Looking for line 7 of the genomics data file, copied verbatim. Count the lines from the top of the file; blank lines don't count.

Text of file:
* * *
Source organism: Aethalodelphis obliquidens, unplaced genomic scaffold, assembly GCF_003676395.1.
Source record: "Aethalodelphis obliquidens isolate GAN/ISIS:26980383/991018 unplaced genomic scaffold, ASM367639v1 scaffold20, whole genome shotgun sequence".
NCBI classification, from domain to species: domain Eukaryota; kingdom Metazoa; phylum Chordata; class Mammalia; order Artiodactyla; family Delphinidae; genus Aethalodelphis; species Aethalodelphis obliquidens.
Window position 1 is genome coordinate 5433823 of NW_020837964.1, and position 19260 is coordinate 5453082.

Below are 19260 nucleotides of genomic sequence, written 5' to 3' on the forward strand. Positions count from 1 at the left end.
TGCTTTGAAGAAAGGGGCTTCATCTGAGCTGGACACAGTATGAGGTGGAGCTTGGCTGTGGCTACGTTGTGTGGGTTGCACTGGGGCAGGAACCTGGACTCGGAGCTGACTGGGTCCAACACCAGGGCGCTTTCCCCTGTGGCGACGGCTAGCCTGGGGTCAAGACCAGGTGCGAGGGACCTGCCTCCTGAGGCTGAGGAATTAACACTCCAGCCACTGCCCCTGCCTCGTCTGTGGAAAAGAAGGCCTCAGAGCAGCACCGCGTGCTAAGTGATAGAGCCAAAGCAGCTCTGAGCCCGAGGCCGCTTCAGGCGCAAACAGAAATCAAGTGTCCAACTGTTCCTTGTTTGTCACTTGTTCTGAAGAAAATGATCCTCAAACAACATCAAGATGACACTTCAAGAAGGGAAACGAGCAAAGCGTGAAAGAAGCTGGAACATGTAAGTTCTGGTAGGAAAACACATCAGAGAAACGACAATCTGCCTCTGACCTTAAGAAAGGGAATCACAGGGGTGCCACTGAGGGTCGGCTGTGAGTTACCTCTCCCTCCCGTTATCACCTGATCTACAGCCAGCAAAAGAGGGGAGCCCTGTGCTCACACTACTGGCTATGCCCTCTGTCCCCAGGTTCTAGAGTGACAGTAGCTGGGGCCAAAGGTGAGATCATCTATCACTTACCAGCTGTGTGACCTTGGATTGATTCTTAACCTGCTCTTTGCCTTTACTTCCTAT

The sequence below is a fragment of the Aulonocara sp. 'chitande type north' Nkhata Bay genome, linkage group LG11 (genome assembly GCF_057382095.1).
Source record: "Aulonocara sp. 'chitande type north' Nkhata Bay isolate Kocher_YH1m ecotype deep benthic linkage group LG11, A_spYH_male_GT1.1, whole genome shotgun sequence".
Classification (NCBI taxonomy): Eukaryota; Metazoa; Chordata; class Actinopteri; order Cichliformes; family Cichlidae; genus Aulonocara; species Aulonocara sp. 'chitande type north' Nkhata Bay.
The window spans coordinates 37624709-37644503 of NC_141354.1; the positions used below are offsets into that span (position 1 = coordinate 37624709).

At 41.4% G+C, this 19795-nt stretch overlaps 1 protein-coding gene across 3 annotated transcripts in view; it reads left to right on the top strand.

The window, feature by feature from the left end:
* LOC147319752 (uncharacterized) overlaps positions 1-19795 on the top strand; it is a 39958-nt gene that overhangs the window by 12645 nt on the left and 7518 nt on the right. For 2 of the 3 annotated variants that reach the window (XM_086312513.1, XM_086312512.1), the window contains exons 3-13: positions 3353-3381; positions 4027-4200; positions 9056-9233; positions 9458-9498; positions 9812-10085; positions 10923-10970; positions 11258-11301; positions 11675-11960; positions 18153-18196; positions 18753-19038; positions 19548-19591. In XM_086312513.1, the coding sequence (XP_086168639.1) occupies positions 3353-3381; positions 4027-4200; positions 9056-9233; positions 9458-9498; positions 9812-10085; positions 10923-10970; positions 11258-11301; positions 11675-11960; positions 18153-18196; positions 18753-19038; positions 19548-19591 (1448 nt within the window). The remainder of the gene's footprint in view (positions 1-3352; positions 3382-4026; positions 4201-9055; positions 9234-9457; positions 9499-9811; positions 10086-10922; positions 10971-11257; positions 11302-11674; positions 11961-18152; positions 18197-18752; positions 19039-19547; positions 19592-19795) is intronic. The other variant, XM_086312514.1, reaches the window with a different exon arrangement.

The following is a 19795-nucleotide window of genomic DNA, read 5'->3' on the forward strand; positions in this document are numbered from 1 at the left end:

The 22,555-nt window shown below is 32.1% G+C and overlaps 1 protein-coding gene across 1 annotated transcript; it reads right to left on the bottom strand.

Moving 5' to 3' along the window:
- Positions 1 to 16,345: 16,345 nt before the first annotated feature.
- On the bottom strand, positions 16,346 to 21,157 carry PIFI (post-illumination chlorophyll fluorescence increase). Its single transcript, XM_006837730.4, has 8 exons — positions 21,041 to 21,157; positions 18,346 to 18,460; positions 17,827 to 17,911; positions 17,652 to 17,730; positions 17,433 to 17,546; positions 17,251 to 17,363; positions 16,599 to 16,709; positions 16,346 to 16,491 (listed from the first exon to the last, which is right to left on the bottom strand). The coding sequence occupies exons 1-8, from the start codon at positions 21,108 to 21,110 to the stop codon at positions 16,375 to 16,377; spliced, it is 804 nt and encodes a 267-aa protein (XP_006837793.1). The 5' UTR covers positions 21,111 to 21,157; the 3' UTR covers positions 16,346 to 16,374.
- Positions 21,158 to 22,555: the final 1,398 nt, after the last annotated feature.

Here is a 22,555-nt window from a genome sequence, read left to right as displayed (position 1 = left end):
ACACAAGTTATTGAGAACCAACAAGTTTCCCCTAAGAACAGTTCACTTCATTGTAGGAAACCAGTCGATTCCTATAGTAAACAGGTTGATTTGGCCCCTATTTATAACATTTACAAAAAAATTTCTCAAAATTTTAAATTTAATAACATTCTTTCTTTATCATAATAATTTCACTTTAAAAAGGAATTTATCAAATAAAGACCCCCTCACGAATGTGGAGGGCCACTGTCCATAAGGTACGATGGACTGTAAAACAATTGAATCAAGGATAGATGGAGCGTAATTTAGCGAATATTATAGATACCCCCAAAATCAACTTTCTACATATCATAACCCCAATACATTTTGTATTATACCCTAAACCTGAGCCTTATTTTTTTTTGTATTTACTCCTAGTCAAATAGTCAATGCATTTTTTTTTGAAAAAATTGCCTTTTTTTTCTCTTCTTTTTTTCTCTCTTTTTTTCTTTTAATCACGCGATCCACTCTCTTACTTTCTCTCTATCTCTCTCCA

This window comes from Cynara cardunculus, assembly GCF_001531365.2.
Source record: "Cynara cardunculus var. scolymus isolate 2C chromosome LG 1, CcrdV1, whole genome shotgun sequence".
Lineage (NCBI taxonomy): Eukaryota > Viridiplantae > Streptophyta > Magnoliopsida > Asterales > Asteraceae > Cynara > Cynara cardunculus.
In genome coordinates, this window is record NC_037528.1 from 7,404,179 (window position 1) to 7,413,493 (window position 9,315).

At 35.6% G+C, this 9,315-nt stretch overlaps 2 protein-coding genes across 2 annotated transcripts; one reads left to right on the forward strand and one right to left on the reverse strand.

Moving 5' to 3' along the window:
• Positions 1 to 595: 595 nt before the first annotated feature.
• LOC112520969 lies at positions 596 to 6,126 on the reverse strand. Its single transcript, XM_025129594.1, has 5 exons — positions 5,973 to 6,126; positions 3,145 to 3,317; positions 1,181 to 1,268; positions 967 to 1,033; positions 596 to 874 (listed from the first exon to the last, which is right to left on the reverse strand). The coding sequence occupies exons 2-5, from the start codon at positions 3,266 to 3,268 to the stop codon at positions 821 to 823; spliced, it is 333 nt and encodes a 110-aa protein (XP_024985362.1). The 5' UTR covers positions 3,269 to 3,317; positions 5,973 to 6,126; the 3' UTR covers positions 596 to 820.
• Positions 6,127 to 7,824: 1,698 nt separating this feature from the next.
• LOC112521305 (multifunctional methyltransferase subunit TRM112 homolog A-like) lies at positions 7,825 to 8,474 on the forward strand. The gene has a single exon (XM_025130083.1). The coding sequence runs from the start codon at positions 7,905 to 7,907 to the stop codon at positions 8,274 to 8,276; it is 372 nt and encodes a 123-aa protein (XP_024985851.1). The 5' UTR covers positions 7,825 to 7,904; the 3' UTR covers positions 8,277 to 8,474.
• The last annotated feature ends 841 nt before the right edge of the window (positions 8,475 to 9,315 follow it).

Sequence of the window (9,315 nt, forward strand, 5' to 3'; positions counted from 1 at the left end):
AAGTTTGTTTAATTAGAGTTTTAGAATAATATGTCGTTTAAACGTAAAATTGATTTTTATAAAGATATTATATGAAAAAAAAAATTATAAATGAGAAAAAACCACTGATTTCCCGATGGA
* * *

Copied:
The sequence below is a fragment of the Aulonocara sp. 'chitande type north' Nkhata Bay genome, linkage group LG11 (genome assembly GCF_057382095.1).